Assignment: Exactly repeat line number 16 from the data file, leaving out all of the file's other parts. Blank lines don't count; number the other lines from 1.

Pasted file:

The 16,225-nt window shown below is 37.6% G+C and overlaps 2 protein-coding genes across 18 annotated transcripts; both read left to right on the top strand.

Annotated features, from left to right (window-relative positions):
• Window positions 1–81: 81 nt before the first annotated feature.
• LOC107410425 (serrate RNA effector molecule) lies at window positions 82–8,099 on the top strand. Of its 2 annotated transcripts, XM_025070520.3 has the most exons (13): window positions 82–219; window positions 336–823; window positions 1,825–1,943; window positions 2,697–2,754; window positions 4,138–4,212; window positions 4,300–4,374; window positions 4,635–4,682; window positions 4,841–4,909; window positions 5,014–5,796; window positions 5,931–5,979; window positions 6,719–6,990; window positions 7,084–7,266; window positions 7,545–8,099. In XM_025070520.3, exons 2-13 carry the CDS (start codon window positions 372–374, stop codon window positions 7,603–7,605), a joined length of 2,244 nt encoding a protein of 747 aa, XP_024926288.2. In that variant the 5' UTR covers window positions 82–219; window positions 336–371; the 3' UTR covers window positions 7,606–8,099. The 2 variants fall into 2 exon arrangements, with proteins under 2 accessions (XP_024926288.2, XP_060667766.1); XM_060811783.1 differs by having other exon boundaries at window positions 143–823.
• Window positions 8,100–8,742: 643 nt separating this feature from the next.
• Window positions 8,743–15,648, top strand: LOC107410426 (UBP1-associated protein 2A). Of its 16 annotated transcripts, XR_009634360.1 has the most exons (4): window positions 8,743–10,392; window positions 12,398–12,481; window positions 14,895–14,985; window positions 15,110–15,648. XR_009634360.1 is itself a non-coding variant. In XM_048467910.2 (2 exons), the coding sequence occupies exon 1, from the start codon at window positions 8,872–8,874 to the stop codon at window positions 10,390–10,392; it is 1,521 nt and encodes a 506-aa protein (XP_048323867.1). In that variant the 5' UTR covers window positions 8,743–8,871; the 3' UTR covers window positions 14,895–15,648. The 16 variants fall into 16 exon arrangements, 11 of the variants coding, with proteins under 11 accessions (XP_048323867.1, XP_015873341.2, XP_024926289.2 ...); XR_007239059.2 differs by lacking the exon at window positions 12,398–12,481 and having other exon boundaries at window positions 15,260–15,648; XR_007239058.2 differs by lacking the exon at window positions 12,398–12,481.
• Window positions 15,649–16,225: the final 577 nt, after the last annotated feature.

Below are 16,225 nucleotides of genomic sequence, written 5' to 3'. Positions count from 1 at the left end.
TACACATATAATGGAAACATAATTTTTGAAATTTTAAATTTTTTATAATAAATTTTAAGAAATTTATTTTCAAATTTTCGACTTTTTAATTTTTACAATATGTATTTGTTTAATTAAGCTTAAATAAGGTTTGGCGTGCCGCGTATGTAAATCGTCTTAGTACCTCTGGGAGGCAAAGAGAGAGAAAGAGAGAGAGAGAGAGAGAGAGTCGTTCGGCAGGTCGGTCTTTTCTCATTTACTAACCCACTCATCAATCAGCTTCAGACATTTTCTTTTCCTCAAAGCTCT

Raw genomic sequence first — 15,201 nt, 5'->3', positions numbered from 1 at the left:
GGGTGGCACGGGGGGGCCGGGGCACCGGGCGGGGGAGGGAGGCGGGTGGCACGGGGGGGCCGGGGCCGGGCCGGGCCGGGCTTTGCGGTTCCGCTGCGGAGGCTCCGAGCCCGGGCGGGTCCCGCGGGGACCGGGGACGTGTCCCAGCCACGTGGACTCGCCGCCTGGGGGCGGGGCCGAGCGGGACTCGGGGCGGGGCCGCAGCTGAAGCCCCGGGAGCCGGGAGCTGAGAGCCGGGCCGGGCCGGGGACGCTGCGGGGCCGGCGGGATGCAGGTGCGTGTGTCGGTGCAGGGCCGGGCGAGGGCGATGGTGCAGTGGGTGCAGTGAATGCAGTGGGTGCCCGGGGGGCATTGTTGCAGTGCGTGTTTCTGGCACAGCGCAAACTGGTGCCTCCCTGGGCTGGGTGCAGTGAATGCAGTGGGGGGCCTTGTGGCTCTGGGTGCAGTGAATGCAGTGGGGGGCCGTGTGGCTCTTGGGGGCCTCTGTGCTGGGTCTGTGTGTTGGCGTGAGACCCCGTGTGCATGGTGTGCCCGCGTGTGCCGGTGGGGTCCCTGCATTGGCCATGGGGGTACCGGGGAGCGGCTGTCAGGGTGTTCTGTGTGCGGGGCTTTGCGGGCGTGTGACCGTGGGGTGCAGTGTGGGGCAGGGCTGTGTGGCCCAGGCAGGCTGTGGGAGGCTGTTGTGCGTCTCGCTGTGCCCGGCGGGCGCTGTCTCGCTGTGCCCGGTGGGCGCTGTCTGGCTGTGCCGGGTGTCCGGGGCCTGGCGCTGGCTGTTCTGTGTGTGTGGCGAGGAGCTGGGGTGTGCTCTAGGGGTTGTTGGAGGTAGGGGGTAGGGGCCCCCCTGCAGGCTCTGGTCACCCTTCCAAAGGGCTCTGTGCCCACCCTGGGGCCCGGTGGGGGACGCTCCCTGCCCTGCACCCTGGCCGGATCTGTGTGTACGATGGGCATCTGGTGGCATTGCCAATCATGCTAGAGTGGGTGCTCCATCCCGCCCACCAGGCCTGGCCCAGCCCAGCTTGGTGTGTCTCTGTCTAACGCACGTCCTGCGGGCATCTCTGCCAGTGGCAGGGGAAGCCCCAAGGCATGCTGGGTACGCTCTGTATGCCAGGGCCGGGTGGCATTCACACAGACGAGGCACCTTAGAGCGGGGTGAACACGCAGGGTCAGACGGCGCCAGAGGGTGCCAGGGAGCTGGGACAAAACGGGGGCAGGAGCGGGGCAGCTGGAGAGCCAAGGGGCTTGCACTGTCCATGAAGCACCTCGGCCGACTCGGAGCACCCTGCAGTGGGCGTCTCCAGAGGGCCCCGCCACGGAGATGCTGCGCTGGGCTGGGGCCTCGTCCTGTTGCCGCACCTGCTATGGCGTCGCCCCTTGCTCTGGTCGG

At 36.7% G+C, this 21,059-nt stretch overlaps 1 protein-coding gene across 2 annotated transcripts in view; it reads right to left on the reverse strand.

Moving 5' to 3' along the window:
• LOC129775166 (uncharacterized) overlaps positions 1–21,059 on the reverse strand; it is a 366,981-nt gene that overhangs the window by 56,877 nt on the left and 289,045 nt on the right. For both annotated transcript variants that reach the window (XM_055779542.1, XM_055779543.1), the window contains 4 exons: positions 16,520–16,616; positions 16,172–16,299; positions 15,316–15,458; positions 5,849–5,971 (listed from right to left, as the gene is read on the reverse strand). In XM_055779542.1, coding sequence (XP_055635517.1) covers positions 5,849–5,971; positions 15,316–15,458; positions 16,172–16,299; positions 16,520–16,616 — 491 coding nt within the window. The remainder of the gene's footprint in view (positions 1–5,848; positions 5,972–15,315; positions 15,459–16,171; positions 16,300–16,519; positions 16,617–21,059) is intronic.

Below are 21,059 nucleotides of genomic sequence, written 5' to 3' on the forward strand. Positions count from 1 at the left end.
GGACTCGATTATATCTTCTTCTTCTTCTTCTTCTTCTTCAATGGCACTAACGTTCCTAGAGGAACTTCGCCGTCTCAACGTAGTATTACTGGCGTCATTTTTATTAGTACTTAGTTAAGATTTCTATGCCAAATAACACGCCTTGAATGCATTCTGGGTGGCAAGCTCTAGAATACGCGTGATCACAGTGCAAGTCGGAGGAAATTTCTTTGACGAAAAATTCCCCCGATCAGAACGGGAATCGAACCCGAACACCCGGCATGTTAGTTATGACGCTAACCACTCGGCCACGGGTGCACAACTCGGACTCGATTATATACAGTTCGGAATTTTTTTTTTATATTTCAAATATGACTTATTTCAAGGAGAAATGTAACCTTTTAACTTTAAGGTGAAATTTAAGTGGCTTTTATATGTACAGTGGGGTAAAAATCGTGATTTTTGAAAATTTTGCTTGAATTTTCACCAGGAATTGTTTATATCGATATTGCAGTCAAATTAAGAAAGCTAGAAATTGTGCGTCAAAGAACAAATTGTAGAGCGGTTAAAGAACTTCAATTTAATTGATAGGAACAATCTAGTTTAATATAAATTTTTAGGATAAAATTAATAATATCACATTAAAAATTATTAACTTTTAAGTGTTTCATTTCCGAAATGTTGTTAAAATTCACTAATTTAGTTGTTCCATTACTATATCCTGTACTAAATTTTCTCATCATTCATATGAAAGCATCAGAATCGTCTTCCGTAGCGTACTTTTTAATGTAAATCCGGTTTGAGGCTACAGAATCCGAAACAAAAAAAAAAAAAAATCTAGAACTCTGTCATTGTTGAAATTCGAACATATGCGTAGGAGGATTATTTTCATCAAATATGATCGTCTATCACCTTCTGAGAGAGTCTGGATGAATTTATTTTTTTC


GGACTCGATTATATCTTCTTCTTCTTCTTCTTCTTCTTCAATGGCACTAACGTTCCTAGAGGAACTTCGCCGTCTCAACGTAGTATTACTGGCGTCATTTTTATTAGTACTTAGTTAAGATTTCTATGCCAAATAACACGCCTTGAATGCATTCTGGGTGGCAAGCTCTAGAATACGCGTGATCACAGTGCAAGTCGGAGGAAATTTCTTTGACGAAAAATTCCCCCGATCAGAACGGGAATCGAACCCGAACACCCGGCATGTTAGTTATGACGCTAACCACTCGGCCACGGGTGCACAACTCGGACTCGATTATATACAGTTCGGAATTTTTTTTTTATATTTCAAATATGACTTATTTCAAGGAGAAATGTAACCTTTTAACTTTAAGGTGAAATTTAAGTGGCTTTTATATGTACAGTGGGGTAAAAATCGTGATTTTTGAAAATTTTGCTTGAATTTTCACCAGGAATTGTTTATATCGATATTGCAGTCAAATTAAGAAAGCTAGAAATTGTGCGTCAAAGAACAAATTGTAGAGCGGTTAAAGAACTTCAATTTAATTGATAGGAACAATCTAGTTTAATATAAATTTTTAGGATAAAATTAATAATATCACATTAAAAATTATTAACTTTTAAGTGTTTCATTTCCGAAATGTTGTTAAAATTCACTAATTTAGTTGTTCCATTACTATATCCTGTACTAAATTTTCTCATCATTCATATGAAAGCATCAGAATCGTCTTCCGTAGCGTACTTTTTAATGTAAATCCGGTTTGAGGCTACAGAATCCGAAACAAAAAAAAAAAAAAATCTAGAACTCTGTCATTGTTGAAATTCGAACATATGCGTAGGAGGATTATTTTCATCAAATATGATCGTCTATCACCTTCTGAGAGAGTCTGGATGAATTTATTTTTTTC